Pendulum and anchor escapement model.
A single brass pendulum and anchor escapement model on a mahogany base. Measurements 11 x 13 x 35 cm.
Pendulums in clocks are usually made of a weight or bob (b) suspended by a rod of wood or metal (a), see picture 5. To reduce air resistance (which accounts for most of the energy loss in clocks) the bob is traditionally a smooth disk with a lens-shaped cross section, although in antique clocks it often had carvings or decorations specific to the type of clock. In quality clocks the bob is made as heavy as the suspension can support and the movement can drive, since this improves the regulation of the clock (see Accuracybelow). A common weight for seconds pendulum bobs is 15 pounds (6.8 kg). Instead of hanging from a pivot, clock pendulums are usually supported by a short straight spring (d) of flexible metal ribbon. This avoids the friction and ‘play’ caused by a pivot, and the slight bending force of the spring merely adds to the pendulum’s restoring force. A few precision clocks have pivots of ‘knife’ blades resting on agate plates. The impulses to keep the pendulum swinging are provided by an arm hanging behind the pendulum called the crutch, (e), which ends in a fork, (f) whose prongs embrace the pendulum rod. The crutch is pushed back and forth by the clock’s escapement, (g,h).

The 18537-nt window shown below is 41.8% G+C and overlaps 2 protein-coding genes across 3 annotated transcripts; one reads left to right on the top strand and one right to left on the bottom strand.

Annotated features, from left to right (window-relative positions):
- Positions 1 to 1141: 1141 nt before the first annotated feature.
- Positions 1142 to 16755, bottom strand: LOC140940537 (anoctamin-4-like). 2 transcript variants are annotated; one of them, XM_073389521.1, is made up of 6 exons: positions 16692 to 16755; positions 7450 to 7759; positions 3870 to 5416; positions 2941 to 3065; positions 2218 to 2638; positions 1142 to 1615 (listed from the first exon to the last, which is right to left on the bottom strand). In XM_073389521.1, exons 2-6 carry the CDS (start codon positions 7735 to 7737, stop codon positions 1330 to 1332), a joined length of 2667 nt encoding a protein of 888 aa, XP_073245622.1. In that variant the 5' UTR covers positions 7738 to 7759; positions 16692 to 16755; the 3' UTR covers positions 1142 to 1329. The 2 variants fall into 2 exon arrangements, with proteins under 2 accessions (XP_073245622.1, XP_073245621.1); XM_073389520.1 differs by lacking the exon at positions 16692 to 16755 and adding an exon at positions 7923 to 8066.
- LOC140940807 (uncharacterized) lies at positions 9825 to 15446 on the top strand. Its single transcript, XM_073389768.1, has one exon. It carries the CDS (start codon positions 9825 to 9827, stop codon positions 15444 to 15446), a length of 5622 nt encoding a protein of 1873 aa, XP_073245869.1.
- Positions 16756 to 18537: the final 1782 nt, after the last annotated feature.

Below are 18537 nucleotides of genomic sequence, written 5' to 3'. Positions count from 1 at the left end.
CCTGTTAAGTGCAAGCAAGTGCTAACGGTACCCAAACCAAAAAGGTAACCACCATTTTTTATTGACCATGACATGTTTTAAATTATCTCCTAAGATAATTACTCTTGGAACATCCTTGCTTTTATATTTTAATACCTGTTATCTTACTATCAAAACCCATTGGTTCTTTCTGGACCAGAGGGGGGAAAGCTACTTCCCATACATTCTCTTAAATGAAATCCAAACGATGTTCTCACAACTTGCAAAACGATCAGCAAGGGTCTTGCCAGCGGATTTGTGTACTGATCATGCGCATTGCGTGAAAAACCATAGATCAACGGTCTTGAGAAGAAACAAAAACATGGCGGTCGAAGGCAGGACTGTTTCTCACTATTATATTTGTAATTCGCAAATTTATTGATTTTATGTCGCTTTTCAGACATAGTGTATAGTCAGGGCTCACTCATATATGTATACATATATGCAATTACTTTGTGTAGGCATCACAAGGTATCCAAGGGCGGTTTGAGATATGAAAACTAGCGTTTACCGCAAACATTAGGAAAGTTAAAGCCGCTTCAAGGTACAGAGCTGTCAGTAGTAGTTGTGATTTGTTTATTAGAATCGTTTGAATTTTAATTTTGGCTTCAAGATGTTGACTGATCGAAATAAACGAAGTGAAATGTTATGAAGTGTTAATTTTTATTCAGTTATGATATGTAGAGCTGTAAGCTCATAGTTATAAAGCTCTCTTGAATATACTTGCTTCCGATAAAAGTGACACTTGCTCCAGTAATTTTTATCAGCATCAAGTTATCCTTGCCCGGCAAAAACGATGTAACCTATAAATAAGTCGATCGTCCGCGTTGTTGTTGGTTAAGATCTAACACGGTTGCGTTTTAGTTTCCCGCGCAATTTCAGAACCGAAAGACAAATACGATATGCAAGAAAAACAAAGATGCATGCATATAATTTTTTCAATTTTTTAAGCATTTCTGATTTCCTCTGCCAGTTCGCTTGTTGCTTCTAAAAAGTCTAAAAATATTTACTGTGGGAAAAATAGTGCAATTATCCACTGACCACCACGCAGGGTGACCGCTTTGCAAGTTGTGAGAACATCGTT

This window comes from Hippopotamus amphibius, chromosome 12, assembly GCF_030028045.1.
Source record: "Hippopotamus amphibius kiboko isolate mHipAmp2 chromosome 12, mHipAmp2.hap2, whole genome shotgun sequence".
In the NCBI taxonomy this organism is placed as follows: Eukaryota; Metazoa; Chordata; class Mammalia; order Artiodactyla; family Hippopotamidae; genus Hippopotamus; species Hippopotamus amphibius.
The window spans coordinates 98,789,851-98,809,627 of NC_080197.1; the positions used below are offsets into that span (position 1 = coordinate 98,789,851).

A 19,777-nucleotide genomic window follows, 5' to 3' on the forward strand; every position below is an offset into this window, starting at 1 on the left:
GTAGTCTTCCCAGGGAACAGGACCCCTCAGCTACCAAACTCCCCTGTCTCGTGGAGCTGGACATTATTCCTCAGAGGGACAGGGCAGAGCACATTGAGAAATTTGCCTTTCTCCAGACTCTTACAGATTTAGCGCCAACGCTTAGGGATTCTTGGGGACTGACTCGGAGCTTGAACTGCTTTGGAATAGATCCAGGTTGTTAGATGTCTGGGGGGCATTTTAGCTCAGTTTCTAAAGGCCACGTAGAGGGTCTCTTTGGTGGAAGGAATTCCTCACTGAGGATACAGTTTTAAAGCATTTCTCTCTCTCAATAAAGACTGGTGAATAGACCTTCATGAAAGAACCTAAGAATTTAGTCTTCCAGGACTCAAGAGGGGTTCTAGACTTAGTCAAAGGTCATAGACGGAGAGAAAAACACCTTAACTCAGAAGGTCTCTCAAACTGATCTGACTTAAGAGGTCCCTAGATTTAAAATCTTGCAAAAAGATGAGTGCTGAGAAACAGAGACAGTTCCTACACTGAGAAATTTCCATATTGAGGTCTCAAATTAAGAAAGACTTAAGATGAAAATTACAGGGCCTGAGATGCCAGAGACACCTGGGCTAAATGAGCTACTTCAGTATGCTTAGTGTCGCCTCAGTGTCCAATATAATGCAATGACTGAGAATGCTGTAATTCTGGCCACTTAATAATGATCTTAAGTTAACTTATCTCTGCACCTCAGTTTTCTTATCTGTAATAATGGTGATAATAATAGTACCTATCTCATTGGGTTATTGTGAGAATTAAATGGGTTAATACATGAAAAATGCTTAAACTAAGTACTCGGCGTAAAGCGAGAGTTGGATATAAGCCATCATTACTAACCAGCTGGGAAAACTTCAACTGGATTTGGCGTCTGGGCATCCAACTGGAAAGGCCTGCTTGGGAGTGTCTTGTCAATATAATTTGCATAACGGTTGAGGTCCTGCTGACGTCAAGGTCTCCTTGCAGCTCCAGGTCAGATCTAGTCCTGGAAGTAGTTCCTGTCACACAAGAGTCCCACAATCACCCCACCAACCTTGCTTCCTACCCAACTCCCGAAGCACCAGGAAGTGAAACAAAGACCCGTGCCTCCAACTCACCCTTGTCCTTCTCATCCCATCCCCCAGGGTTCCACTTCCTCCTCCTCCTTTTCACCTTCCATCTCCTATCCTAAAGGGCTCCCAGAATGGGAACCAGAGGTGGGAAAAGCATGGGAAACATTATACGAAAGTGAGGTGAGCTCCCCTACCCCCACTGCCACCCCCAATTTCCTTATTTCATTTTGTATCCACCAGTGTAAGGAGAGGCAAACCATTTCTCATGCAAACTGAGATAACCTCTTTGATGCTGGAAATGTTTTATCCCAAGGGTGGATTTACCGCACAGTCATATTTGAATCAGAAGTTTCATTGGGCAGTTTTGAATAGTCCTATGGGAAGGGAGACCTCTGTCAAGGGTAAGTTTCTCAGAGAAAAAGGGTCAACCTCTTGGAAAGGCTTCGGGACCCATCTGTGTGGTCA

Each time the pendulum swings through its centre position, it releases one tooth of the escape wheel (g). The force of the clock’smainspring or a driving weight hanging from a pulley, transmitted through t